The function that’s depicted in Figure 1, AVERAGE(), is a typical example of statistical worksheet functions.

Defining a Worksheet Function

An Excel worksheet function—more briefly, a function—is just a formula that someone at Microsoft wrote to save you time, effort, and mistakes.

Note

Formally, a formula in Excel is an expression in a worksheet cell that begins with an equal sign (=); for example, =3+4 is a formula. Formulas often employ functions such as AVERAGE() and an example is =AVERAGE(A1:A20) + 5, where the AVERAGE() function has been used in the formula. Nevertheless, a worksheet function is itself a formula; you just use its name and arguments without having to deal with the way it goes about calculating its results.

Suppose that Excel had no AVERAGE() function. In that case, to get the result shown in cell B13 of Figure 1, you would have to enter something like this in B13:

=(B2+B3+B4+B5+B6+B7+B8+B9+B10+B11) / 10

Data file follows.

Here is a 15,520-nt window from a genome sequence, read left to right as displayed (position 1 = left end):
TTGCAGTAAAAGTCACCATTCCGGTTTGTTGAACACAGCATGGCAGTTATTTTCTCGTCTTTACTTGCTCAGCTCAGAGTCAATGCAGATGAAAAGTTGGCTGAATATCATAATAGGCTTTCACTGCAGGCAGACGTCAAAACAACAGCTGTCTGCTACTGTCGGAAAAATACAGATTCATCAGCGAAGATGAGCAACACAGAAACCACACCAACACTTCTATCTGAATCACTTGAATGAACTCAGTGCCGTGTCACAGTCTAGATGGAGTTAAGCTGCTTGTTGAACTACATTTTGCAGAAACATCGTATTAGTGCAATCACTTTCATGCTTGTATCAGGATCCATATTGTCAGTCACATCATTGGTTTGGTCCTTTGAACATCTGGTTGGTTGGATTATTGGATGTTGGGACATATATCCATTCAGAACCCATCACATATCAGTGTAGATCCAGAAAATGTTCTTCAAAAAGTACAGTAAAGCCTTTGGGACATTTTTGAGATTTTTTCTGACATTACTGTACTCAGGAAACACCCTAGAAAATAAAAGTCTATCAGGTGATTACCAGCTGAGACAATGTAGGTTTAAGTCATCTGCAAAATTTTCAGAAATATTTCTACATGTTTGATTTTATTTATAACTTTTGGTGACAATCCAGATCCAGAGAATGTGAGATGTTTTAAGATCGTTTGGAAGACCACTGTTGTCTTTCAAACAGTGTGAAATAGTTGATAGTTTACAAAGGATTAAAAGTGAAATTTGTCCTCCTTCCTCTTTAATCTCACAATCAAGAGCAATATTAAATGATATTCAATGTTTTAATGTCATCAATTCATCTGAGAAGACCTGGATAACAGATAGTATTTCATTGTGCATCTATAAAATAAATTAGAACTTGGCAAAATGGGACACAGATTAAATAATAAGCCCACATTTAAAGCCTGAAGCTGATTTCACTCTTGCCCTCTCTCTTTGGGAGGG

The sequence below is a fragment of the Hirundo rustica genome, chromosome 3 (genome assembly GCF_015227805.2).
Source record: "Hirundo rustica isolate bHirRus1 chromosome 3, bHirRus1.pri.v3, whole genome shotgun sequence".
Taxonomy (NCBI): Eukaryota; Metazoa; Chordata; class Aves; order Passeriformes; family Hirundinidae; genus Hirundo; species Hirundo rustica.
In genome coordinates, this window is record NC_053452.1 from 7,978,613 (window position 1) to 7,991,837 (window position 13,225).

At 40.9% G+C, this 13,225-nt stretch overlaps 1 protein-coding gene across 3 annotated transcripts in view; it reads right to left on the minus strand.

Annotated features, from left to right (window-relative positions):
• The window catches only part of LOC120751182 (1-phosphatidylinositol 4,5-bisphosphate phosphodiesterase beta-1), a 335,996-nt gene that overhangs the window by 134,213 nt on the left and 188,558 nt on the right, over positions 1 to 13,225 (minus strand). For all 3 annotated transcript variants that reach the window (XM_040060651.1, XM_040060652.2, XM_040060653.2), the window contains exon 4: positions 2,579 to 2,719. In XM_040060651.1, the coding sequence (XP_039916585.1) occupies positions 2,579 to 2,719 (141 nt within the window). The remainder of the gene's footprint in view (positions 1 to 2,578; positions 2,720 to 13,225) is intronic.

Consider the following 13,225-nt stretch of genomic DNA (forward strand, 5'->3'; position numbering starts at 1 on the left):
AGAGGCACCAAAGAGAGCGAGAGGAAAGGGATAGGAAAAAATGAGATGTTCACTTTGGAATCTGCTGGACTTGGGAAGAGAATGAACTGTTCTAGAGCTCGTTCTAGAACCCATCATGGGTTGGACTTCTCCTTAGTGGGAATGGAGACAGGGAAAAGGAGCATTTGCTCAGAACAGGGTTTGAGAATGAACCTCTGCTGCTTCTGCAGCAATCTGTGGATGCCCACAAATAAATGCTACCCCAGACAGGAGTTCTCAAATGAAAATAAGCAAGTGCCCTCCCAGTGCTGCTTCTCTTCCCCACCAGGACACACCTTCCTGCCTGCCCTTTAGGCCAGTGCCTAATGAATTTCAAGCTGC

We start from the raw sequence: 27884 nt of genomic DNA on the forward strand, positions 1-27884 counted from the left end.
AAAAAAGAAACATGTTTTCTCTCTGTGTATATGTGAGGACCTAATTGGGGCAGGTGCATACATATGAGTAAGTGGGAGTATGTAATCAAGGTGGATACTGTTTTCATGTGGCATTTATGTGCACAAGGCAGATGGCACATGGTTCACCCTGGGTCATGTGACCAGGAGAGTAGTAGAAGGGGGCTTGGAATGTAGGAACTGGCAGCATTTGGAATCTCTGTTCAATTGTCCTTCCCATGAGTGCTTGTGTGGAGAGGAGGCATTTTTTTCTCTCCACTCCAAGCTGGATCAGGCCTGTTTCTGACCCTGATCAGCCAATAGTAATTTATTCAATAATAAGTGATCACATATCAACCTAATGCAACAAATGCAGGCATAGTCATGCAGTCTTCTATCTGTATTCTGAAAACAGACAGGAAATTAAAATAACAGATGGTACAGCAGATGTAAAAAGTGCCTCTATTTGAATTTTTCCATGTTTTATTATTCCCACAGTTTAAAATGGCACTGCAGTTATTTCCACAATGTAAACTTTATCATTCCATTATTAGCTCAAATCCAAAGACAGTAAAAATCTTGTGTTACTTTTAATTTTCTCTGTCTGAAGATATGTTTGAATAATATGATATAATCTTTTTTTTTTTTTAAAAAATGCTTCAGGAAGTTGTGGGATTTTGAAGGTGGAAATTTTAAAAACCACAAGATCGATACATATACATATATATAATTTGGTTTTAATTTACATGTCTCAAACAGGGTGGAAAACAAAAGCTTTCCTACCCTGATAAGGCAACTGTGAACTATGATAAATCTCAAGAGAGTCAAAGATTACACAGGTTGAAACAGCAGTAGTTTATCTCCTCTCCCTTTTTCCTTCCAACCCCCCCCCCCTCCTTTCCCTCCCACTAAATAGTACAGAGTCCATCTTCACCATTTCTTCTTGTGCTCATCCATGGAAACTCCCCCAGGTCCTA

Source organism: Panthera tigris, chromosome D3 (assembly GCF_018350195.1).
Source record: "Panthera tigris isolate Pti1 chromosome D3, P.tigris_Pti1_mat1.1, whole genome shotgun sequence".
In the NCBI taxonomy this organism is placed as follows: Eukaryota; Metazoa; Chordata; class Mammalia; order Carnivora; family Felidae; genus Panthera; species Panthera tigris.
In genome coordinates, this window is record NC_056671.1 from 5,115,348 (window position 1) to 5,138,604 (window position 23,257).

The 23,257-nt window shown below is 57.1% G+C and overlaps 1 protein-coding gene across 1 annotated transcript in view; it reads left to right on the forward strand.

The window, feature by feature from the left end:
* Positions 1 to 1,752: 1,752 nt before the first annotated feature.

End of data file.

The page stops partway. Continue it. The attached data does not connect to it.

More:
Or, if Excel had a SUM() and a COUNT() function but no AVERAGE(), you could use this:

=SUM(B2:B11)/COUNT(B2:B11)

But you don’t need to bother with those because Excel has an AVERAGE() function, and in this case you use it as follows:

=AVERAGE(B2:B11)

So—at least in the cases of Excel’s statistical, mathematical, and financial functions—all the term worksheet function means is a prewritten formula. The function results in a summary value that’s usually based on other, individual values.

Defining Arguments

More terminology: Those “other, individual values” are called arguments. That’s a highfalutin name for the values that you hand off to the function—or, put another way, that you plug into the prewritten formula. In the instance of the function

=AVERAGE(B2:B11)